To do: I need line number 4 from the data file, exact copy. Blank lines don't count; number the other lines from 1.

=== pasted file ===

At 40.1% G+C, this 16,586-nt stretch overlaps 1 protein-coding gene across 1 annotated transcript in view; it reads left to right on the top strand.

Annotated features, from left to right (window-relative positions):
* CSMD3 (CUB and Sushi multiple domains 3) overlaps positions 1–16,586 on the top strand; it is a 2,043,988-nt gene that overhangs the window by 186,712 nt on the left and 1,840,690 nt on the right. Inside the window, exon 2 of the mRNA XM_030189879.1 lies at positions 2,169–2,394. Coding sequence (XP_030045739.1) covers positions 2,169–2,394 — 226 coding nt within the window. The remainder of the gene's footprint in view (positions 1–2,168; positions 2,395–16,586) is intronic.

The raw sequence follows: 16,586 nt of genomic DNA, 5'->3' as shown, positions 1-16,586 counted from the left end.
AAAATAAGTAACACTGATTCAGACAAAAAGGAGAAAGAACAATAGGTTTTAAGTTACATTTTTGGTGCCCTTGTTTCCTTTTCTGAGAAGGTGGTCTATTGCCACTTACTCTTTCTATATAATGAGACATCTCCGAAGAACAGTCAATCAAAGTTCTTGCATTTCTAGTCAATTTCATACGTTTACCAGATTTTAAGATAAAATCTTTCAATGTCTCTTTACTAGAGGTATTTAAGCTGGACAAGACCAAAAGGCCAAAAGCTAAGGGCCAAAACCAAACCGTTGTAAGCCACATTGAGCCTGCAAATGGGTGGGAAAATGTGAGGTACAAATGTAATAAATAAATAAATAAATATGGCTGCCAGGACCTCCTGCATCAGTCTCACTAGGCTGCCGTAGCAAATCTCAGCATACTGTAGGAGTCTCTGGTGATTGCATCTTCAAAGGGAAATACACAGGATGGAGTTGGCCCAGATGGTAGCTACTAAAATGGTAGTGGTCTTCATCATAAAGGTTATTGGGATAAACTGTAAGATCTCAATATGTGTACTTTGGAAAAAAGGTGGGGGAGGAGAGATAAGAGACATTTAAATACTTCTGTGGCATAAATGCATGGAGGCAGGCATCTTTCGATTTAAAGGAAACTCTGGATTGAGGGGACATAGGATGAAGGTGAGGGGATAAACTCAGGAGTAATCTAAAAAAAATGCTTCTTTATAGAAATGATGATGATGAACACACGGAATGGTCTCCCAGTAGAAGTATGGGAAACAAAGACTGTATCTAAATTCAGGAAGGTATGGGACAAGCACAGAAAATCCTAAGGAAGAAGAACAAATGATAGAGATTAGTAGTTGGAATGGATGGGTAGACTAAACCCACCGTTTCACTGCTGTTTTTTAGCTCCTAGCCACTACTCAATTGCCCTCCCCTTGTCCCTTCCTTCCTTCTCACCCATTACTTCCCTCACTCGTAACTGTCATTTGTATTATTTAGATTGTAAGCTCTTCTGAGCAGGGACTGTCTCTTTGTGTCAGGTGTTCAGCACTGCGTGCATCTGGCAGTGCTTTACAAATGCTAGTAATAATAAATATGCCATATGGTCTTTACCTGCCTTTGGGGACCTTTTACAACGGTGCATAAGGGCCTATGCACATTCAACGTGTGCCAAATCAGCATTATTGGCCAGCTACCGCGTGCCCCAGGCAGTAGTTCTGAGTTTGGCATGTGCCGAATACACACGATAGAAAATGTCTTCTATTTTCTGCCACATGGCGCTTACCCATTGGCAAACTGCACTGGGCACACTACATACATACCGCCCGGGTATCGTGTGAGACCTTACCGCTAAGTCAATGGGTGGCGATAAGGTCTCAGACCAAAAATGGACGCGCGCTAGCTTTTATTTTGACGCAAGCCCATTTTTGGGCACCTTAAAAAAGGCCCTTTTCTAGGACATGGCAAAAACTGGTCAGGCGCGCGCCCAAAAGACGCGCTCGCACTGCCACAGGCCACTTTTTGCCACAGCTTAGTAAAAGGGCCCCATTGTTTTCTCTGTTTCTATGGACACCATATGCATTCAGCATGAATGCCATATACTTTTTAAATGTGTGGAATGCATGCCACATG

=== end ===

The raw sequence follows: 16,586 nt of genomic DNA, 5'->3' as shown, positions 1-16,586 counted from the left end.